Why are Ontario media & unions so afraid of “Right To Work” legislation?

Today the Sun’s Christine Blizzard mentions that Ontario Progressive Conservative Leader is having a bad week because there is allegedly disagreement in his PC caucus about the “Right to Work” legislative option in their platform. Why I can’t image given the whole notion of right to work is to give every single member the option in order to get and keep a specific job.

Why would any sensible person disagree with democracy within the labour movement?

Which brings me to the one question I have for union bosses who hate the ONPC policy that proposes “Right to Work legislation for Ontario workersWhat are you so afraid of?

If your union members are happy with what you are doing, why would they ever consider opting out? If, however, they are not happy with what you are doing and how you are spending their dues, why is it that you demand and expect compelled subservience? If solidarity and unity is so important, is there nothing you can do or change that would motivate your membership to want membership in your union?

The crux of the matter is that Ontario, like the rest of Canada, is a democracy. It is a democracy except for union membership. In my opinion, then, I think Hudak, and his PC candidates, should deal with this policy head on in both the Niagara Falls, Thornhill by-elections.

So, I ask again: When it comes to “Right to Work” legislation, what are the unions  bosses afraid of?

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H/T Bonefishcove for the idea for this post.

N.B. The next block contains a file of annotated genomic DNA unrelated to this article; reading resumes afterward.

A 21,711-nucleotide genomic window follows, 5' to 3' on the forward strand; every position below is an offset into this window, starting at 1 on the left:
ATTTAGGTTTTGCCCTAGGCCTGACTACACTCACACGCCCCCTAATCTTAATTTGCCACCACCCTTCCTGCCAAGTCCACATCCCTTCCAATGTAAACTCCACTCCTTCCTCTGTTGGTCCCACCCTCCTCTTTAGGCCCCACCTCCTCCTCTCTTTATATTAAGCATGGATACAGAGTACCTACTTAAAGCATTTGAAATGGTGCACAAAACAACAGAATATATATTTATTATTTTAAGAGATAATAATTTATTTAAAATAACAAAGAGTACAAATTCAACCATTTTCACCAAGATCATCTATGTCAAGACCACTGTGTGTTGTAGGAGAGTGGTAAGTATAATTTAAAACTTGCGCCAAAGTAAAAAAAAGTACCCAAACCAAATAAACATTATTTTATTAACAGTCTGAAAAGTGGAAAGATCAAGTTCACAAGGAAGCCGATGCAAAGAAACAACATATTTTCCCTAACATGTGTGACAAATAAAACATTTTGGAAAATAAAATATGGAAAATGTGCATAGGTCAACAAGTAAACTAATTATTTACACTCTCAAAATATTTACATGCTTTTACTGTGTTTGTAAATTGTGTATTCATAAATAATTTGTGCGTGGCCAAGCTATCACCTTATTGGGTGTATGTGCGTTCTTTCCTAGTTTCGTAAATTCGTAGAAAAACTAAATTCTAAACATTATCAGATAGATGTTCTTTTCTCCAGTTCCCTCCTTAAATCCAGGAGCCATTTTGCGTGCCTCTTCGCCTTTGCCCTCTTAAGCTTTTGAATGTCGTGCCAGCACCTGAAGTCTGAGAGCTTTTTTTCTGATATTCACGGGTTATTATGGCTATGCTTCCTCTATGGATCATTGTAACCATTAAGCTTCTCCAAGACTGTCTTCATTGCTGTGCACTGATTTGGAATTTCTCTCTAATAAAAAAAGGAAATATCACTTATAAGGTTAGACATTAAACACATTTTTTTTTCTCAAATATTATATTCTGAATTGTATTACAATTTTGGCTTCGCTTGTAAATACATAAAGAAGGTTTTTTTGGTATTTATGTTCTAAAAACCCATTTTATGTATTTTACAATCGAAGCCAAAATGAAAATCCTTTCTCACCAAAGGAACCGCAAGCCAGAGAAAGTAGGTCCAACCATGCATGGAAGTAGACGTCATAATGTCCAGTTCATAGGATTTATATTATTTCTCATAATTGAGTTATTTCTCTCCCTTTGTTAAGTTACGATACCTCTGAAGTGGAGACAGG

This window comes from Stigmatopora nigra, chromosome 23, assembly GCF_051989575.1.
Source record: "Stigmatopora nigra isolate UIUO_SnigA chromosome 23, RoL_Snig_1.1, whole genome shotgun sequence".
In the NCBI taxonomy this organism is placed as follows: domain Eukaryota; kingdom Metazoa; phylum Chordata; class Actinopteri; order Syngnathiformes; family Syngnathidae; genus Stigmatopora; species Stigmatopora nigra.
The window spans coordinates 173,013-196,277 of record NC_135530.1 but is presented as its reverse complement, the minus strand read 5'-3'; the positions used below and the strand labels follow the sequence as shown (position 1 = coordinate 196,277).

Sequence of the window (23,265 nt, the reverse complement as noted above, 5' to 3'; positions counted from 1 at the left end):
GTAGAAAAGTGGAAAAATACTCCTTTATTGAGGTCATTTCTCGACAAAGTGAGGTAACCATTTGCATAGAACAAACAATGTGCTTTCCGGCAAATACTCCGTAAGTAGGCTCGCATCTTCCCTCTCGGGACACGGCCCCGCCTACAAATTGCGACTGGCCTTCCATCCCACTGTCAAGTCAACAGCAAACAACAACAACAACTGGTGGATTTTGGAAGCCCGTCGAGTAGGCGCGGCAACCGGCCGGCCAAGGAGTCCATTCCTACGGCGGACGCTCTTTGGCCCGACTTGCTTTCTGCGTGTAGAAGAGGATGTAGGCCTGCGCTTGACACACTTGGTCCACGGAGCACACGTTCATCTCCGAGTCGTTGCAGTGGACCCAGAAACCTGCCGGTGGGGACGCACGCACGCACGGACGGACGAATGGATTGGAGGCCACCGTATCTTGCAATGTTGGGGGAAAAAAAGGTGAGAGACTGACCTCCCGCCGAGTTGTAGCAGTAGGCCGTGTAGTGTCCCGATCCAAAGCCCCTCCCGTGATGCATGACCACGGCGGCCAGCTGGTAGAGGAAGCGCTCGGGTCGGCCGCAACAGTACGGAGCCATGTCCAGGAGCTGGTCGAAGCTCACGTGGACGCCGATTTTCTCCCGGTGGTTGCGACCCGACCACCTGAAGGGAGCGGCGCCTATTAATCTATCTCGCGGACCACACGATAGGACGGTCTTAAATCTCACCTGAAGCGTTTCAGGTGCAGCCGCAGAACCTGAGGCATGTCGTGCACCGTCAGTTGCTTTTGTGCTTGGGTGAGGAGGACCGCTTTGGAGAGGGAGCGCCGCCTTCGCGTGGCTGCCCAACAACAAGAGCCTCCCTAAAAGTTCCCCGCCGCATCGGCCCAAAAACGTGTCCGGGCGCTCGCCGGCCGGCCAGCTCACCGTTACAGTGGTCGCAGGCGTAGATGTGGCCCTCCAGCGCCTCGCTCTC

The notion of “Union Advantage” is simply economic magical thinking!

So, the union movements in both Canada and the U.S. think fast food workers should get increases from minimum wage to $15.00 an hour. In principle, that is not a bad idea given more and more people find themselves working full-time for such employers.

However, where is the extra money going to come from? Private companies are not non-profit. They are in business to make money and profit and there is nothing wrong with that.

That is what stimulates the economy and allows corporations to expand, allowing even more people to be employed.

Look, I am neither an economist or a union hater. I am just an ordinary citizen and taxpayer who has real concerns that unions, be they public or private sector, have lost touch with reality and what their mandate is supposed to be.

Originally, they represented voices of reason because workers needed protection from exploitive and abusive employers and unsafe working conditions. Yet, now, both in Canada and the U.S., they are trying to tell fast food owners and other employers that higher wages will grow the economy.

Talk about magical thinking!

As a retired educator, who belonged to several unions over my career, I was always thankful and appreciative of what union officials did for their members. In fact, for many years I was the union rep for my school.

But, let’s face it, during the 70s, 80s and 90s, union demands and bargaining was reasonable, not over the top as they are now. In fact, I would go so far as to say, the ideology of entitlement and the unwillingness to compromise, has become so out of touch with reality, that it will likely result in the decline of unions — as noted with right to work legislation in the U.S.

I mean, how many companies have gone out of business simply because unions wouldn’t compromise? In fact, I have heard comments from union workers, that they would rather be unemployed than take pay cuts.

Yet, it seems that union officials and union hard liners are in minority given that more and more union members are dropping their memberships when given the chance?

Terence Corcoran hits the nail on the head today with his excellent column in the Financial Post. He is right. When union officials and union economists start making claims that higher wages will bring about social and economic growth, you have to know they are out of touch with reality. They can call it the “union advantage” all they want, as Corcoran says, such an idea is simply a perversion of economic theory.